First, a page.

I think I'm the only one in my neighborhood that
    has a lathe and mill. I had a few business cards
    made and now if someone needs a part made
    here and there they come to me and I make it.
    I brings in some extra money as well. I would like
    to get a cnc mill someday but they're very pricey.
    I was a cnc machinist for 13 years before I got
    laid off and did everything from programming to
    cycle starting on those things. They are great
    for production, speed and repeatability but
    I like the manual machines for feeling a real sense
    of accomplishment.I guess I want the best of both
    worlds.
     
  3. biknut

    biknut Active Member

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    A couple of days ago I was walking around in my favorite store, Harbor slave, and they had a mini mill. It was about $450. I just might buy one. Even if all you could make were little parts that would still be great. It looked pretty good to me for my purposes.
     
  4. Russell

    Russell Active Member

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    Dan,
    Have U made any parts on th lathe?

    Jim E.
     
  5. 2door

    2door Moderator
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    #85 2door, Dec 5, 2012
    Last edited: Dec 5, 2012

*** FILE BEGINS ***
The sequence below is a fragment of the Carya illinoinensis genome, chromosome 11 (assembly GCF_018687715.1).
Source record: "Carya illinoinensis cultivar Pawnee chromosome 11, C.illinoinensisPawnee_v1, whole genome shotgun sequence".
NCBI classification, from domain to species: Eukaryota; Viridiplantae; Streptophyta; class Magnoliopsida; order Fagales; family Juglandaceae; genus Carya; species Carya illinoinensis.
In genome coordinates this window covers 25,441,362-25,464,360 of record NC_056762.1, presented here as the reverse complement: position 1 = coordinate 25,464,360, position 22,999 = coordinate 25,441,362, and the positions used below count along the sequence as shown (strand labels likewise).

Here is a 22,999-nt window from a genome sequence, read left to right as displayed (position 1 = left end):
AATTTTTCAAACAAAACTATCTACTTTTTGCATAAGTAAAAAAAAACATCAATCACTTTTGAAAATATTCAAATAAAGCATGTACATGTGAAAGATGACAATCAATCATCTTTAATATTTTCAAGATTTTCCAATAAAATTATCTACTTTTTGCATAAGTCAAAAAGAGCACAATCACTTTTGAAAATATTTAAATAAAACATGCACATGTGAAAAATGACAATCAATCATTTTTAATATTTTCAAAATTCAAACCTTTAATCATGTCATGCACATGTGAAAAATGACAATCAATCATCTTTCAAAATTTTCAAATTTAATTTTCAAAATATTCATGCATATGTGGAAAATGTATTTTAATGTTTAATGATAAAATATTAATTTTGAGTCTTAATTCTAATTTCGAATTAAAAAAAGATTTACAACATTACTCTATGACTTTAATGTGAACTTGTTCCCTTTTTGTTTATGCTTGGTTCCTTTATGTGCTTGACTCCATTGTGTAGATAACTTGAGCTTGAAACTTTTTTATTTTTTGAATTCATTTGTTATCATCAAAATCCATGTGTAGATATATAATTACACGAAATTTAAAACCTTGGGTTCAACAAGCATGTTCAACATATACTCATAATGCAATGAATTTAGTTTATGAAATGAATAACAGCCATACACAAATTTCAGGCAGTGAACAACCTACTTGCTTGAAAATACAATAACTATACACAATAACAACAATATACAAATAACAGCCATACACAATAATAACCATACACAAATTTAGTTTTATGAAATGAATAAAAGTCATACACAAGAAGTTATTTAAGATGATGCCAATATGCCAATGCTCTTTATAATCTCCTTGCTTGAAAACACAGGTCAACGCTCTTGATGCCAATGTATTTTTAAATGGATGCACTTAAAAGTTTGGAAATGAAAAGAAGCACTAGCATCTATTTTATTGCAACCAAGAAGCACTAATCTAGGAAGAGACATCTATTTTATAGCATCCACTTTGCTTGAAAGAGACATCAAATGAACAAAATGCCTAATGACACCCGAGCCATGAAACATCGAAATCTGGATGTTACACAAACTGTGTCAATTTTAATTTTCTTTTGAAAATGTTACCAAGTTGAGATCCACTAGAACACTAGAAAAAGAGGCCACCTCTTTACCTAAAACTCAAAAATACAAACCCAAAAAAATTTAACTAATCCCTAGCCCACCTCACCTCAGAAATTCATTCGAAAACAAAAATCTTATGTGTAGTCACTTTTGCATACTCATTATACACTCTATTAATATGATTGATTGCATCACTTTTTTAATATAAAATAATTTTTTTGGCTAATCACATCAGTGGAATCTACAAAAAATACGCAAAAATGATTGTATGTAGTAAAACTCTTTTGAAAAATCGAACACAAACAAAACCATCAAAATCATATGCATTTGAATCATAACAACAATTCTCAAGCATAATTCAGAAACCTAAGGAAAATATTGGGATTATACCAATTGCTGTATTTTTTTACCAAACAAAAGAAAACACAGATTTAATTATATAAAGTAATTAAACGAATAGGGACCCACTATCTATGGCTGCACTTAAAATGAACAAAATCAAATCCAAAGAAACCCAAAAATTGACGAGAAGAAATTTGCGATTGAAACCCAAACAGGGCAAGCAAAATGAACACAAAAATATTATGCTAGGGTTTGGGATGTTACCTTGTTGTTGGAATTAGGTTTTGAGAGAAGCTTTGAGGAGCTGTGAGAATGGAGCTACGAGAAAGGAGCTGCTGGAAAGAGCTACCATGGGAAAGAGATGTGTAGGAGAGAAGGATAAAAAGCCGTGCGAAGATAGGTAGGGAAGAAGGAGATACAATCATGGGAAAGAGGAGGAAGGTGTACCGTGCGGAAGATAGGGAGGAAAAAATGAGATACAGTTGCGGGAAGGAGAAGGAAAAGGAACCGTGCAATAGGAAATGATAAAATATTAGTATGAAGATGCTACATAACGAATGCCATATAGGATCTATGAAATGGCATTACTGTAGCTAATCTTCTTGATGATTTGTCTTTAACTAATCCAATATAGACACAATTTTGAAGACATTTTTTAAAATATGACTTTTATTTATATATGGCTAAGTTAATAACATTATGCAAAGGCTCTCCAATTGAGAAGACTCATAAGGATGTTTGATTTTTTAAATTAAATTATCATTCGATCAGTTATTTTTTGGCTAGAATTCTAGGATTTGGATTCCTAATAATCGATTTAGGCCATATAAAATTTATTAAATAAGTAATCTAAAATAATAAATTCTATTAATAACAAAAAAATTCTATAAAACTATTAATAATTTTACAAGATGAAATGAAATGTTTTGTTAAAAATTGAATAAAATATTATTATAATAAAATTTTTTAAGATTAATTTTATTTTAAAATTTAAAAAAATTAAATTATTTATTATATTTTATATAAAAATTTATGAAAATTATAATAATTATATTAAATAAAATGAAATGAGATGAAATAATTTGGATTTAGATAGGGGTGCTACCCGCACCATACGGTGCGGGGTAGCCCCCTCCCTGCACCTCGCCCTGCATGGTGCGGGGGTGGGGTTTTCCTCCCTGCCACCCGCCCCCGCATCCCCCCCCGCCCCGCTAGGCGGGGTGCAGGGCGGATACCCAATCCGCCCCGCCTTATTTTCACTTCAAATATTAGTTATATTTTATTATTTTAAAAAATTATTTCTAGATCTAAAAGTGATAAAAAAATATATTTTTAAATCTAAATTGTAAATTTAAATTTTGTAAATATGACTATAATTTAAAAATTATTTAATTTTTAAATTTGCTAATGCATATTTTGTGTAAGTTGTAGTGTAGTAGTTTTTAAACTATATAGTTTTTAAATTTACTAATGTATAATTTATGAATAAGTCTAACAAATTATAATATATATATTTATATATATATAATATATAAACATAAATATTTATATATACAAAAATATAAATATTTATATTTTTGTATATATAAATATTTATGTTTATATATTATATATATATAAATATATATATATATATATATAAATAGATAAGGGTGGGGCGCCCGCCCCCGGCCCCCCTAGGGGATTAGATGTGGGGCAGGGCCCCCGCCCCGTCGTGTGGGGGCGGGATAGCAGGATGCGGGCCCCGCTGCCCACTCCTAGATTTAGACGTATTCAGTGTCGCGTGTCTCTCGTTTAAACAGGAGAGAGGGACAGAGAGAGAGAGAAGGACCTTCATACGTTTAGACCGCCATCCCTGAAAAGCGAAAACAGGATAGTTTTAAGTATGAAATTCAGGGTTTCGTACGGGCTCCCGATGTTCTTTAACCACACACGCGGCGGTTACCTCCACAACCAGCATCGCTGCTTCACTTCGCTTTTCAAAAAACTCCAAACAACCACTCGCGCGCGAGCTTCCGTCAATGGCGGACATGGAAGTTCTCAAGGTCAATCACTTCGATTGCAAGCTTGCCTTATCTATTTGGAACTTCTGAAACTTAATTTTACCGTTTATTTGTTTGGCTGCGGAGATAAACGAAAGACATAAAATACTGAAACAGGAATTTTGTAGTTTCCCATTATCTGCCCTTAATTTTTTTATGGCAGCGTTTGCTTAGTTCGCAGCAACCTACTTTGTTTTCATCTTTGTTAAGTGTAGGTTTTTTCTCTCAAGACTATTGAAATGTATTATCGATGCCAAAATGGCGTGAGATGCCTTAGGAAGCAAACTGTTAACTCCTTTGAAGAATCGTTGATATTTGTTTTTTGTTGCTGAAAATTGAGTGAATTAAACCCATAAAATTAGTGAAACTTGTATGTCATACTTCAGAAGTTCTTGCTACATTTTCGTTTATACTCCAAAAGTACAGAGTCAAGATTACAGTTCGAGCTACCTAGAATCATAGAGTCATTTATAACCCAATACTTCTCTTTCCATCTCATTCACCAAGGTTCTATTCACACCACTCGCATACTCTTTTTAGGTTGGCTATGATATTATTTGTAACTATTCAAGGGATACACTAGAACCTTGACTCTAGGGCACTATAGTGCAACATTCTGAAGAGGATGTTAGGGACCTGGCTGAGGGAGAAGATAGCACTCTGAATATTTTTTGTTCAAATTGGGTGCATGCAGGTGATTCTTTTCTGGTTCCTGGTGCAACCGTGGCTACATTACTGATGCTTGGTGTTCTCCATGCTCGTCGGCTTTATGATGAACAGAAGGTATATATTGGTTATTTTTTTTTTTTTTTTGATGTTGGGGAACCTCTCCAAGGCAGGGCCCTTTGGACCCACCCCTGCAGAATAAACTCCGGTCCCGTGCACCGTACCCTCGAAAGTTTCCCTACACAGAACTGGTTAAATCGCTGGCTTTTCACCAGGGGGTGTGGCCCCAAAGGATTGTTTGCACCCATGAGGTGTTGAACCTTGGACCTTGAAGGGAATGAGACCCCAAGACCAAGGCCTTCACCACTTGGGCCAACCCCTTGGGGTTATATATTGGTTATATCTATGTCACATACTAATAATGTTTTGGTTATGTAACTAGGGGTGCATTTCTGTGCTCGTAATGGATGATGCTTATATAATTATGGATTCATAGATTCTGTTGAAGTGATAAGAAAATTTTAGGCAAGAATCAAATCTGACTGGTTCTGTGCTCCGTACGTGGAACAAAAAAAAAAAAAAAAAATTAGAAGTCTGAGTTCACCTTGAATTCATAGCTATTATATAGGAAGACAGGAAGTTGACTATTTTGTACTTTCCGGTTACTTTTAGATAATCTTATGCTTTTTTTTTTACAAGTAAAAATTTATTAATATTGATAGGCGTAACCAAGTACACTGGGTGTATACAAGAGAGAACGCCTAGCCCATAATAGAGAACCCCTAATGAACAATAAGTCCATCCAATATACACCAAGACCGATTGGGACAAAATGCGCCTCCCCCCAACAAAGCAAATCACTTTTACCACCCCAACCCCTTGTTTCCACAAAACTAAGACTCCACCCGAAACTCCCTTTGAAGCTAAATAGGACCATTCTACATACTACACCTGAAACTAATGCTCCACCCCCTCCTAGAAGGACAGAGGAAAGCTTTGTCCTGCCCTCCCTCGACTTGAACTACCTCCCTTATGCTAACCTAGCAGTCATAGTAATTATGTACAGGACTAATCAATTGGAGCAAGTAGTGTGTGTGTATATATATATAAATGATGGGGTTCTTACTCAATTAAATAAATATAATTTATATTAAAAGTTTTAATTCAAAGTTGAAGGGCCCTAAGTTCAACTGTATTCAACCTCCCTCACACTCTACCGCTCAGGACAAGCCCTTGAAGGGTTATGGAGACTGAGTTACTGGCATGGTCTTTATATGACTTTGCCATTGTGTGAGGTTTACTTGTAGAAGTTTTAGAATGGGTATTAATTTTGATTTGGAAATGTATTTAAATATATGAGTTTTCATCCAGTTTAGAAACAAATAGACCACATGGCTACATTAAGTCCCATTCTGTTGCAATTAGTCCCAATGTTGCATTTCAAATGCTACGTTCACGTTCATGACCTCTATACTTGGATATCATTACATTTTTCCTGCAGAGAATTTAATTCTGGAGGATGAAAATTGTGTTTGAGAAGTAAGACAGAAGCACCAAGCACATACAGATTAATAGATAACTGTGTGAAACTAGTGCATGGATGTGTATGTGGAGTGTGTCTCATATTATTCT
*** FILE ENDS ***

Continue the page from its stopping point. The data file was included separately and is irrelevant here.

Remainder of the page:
6. tooljunkie

    tooljunkie Member

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    there is a wealth of information somewhere.when i think of it i will let you know...
    do a search on how to run a lathe,it has great examples for setting up,grinding your tooling and feed and speed charts.
    i found era correct info when i was searching info for my 1947 southbend lathe.
    its relevant to today as well.
    also youtube has some awesome tutorials,search Tubalcain or Mrpete222

    he's a school shop teacher,and very knowledgeable.

    check out mikesworkshop.weebly.com

    anything under home shop machining
    and model engine building (minature diesels)

    i dont have a lot of advice to offer,but a 1/16" wall bushing may be a challenge,but you could find an oilite bushing in the dimension you need.
    it should hold up ok,after the stuff i have seen people use to bush worn clutches/shafts.
     
  7. Tony01

    Tony01 Active Member